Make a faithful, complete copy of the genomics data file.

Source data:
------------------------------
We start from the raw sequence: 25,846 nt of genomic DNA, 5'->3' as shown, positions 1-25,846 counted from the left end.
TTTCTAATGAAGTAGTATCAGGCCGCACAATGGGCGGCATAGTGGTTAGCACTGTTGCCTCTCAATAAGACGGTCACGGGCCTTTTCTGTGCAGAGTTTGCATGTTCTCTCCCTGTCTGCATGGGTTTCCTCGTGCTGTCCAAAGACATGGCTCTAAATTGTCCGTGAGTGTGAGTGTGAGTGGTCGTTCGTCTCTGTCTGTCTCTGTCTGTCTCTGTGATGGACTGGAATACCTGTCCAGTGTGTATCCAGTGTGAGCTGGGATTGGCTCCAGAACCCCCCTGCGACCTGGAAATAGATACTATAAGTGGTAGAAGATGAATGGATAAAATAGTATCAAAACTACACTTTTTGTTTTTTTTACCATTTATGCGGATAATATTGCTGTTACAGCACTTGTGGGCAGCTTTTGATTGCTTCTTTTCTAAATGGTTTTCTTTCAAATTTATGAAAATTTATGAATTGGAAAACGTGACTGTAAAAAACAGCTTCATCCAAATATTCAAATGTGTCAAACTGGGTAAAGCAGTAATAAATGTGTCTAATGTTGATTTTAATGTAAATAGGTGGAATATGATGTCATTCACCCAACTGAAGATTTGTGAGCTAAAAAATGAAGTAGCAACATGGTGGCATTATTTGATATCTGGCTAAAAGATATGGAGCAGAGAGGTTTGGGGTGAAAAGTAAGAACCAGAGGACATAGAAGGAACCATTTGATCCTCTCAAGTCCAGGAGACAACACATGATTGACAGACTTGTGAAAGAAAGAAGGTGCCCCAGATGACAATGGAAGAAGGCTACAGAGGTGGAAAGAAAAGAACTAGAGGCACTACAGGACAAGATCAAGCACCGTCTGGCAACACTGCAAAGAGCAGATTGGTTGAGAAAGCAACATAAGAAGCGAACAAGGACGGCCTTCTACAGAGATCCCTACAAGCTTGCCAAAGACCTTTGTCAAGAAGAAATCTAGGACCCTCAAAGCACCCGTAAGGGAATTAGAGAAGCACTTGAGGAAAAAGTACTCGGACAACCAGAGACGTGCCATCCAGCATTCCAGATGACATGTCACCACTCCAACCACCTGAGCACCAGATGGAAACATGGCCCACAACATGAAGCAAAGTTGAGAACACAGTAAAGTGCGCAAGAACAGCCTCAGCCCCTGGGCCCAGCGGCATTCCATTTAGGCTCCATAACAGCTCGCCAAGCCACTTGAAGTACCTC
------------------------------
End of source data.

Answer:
We start from the raw sequence: 25,846 nt of genomic DNA, 5'->3' as shown, positions 1-25,846 counted from the left end.
TTTCTAATGAAGTAGTATCAGGCCGCACAATGGGCGGCATAGTGGTTAGCACTGTTGCCTCTCAATAAGACGGTCACGGGCCTTTTCTGTGCAGAGTTTGCATGTTCTCTCCCTGTCTGCATGGGTTTCCTCGTGCTGTCCAAAGACATGGCTCTAAATTGTCCGTGAGTGTGAGTGTGAGTGGTCGTTCGTCTCTGTCTGTCTCTGTCTGTCTCTGTGATGGACTGGAATACCTGTCCAGTGTGTATCCAGTGTGAGCTGGGATTGGCTCCAGAACCCCCCTGCGACCTGGAAATAGATACTATAAGTGGTAGAAGATGAATGGATAAAATAGTATCAAAACTACACTTTTTGTTTTTTTTACCATTTATGCGGATAATATTGCTGTTACAGCACTTGTGGGCAGCTTTTGATTGCTTCTTTTCTAAATGGTTTTCTTTCAAATTTATGAAAATTTATGAATTGGAAAACGTGACTGTAAAAAACAGCTTCATCCAAATATTCAAATGTGTCAAACTGGGTAAAGCAGTAATAAATGTGTCTAATGTTGATTTTAATGTAAATAGGTGGAATATGATGTCATTCACCCAACTGAAGATTTGTGAGCTAAAAAATGAAGTAGCAACATGGTGGCATTATTTGATATCTGGCTAAAAGATATGGAGCAGAGAGGTTTGGGGTGAAAAGTAAGAACCAGAGGACATAGAAGGAACCATTTGATCCTCTCAAGTCCAGGAGACAACACATGATTGACAGACTTGTGAAAGAAAGAAGGTGCCCCAGATGACAATGGAAGAAGGCTACAGAGGTGGAAAGAAAAGAACTAGAGGCACTACAGGACAAGATCAAGCACCGTCTGGCAACACTGCAAAGAGCAGATTGGTTGAGAAAGCAACATAAGAAGCGAACAAGGACGGCCTTCTACAGAGATCCCTACAAGCTTGCCAAAGACCTTTGTCAAGAAGAAATCTAGGACCCTCAAAGCACCCGTAAGGGAATTAGAGAAGCACTTGAGGAAAAAGTACTCGGACAACCAGAGACGTGCCATCCAGCATTCCAGATGACATGTCACCACTCCAACCACCTGAGCACCAGATGGAAACATGGCCCACAACATGAAGCAAAGTTGAGAACACAGTAAAGTGCGCAAGAACAGCCTCAGCCCCTGGGCCCAGCGGCATTCCATTTAGGCTCCATAACAGCTCGCCAAGCCACTTGAAGTACCTC